I have decided to start a blog series about customer experience. I really like to write. My feelers with regard to customer experience are continuously put on. Whether it is a good or bad experience. Call it conditioned by the job. I’d like to share these experiences, because in my opinion everything could be much better and more fun. Another reason to share my experiences is that you can learn from both good and bad customer experiences. Even more fun, is it to see what the effect of people’s behaviour is on others. I believe that when you are more aware of this, you will show positive behaviour more often. This is what could make our lives and the world a bit better and, above all, more fun.
I write this first blog in a special place: the hotel school The Hague. I am 2 hours early and I am assigned to a workplace in the hall. A nice silver jug with hot water, a tea bag and a glass are served and I get the access code for wifi. I fill my glass with hot water and put the tea bag – after using it – on … a piece of paper.
After half an hour another person comes along: “Madam, are you fine?” The next colleague says she can not reach my contact person. I tell her that I have already spoken to him and that he’ll pick me up here later.
As I pour out my second cup of tea, I make a mess while pouring the water next to my glass. The reception manager notices what happens and comes along with a paper towel to wipe the water. We have a chat. He walks away disapprovingly. A little later he returns with a silver tray with a new glass and a saucer for the teabag. I tell him about the blogs I write. He sits down, we talk for a while and he tells me that he should actually do administration, but that he’d rather stay here to keep an eye on his staff and to teach them how little acts of kindness work.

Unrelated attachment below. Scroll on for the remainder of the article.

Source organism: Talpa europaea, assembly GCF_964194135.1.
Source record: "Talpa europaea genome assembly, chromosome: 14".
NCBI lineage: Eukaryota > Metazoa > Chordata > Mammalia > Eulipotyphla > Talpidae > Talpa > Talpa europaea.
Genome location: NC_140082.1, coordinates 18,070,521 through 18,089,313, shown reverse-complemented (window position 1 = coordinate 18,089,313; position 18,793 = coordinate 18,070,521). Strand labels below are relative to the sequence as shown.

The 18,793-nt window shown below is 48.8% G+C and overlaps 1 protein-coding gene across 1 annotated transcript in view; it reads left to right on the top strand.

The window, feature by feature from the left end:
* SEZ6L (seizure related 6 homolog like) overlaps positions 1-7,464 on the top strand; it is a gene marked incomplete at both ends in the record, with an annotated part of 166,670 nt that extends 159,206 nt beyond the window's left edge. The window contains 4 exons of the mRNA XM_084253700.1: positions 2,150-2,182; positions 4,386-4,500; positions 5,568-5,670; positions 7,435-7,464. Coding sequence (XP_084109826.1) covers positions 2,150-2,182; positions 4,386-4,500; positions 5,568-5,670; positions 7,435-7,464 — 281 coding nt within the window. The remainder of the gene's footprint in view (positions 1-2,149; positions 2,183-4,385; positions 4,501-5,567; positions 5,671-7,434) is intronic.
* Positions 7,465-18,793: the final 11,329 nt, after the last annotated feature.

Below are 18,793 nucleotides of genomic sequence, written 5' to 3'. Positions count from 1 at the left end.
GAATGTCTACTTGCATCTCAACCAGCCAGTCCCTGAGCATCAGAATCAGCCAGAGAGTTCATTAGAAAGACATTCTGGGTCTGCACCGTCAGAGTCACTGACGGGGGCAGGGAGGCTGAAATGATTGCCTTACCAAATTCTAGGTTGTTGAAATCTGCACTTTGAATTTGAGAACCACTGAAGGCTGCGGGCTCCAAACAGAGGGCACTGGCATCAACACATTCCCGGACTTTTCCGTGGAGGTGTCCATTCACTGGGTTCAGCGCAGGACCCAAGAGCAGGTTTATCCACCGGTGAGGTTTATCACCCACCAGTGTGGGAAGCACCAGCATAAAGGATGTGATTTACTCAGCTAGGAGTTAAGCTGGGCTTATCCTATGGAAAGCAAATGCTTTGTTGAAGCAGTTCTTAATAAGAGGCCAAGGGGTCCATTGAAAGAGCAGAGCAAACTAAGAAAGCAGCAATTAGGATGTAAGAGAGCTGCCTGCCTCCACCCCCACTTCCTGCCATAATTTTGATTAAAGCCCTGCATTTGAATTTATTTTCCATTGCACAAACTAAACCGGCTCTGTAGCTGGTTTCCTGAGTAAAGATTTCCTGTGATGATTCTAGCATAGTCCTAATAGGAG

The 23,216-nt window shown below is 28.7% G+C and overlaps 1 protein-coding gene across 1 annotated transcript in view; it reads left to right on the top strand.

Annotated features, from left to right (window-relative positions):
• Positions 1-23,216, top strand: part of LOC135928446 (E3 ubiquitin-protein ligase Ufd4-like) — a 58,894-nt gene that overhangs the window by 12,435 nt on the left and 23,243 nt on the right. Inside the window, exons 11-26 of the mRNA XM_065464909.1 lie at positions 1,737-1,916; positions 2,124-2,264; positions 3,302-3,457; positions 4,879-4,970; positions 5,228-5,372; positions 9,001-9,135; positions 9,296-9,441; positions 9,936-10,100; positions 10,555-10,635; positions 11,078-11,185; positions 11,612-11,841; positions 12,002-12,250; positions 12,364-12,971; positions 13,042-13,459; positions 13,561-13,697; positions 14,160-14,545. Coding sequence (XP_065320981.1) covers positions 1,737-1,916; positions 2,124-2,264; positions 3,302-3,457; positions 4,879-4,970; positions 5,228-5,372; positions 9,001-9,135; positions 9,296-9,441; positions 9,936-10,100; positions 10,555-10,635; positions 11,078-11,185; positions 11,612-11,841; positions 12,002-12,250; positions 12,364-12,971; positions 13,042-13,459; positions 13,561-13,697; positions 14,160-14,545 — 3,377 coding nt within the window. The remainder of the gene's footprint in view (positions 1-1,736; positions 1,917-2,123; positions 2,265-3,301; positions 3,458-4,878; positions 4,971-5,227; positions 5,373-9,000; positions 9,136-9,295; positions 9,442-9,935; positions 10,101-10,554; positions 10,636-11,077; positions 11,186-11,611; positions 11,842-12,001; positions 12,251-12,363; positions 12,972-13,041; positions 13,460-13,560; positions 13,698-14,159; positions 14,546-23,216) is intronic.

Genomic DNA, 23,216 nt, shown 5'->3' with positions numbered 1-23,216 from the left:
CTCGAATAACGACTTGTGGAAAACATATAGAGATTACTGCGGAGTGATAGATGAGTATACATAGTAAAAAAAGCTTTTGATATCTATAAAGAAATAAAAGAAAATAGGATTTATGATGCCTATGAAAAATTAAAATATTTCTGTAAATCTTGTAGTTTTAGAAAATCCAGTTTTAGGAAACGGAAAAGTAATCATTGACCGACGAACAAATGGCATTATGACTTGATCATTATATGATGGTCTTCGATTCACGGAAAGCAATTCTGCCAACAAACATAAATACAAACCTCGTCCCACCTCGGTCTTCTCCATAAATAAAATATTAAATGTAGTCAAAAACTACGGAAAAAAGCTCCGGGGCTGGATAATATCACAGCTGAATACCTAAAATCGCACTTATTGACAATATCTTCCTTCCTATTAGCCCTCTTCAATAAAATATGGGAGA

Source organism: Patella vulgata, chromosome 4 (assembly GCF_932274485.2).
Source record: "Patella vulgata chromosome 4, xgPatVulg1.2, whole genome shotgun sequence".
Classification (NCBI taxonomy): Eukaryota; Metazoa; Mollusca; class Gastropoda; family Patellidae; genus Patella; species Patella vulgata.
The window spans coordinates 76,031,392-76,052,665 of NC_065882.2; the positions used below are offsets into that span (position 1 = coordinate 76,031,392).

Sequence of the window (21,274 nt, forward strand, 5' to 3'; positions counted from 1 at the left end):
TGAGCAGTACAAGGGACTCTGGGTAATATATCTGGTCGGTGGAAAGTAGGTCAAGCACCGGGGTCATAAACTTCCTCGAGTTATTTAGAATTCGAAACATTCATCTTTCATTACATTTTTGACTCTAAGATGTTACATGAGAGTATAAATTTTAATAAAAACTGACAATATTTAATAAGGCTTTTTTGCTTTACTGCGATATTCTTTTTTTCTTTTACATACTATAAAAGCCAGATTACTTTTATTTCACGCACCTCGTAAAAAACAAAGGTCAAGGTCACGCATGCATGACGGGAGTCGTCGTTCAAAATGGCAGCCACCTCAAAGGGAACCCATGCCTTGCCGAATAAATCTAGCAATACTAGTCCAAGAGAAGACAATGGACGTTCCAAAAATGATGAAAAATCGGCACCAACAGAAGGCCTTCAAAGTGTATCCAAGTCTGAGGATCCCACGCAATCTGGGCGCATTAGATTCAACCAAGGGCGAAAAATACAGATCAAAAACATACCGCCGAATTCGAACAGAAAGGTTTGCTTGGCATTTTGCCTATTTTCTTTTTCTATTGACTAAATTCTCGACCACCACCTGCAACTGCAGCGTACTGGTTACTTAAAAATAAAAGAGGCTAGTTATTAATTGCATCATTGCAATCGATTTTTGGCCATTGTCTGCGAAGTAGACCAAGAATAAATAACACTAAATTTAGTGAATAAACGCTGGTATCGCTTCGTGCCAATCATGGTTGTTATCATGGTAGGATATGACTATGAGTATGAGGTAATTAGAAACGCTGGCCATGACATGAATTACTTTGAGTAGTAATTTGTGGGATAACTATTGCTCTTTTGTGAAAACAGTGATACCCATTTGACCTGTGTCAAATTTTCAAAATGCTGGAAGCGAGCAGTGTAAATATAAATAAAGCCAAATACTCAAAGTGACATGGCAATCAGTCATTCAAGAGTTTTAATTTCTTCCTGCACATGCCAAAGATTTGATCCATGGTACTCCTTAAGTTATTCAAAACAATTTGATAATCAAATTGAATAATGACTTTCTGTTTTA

Half an hour later again someone asks if she could do anything for me. No, I’m fine, thank you. After a little while, I’m offered butter cake and a brownie. The lady in question apologizes for not serving the tea earlier. I do not like cake, but eat a part anyway.
“Can I get you anything else?” Whether this is colleague number 7 or 8 stopping at my table and asking for something, I cannot remember. Have lost count now. I ask for cold water, as I got warm in the burning autumn sun in which I am writing. You can make a difference with small gestures. I am sure that this was the intention of these people. My tip: it’s useful that you gear to one another on who does what. And don’t make it too big.
They still have a lot to learn, but hey, that is why they are at school here ;-).
Babs Asselbergs regularly writes blogs about her own customer experiences and those of others. Babs enjoys the small things that make the difference, but also knows that these little acts of kindness actually have an effect. She believes that if we are more aware of our behaviour and its effect on others, we can make the world more beautiful for both customers and ourselves. Babs is an expert in customer experience and customer focus. Together with Nienke Bloem, she’s founder of the Customer Experience Game.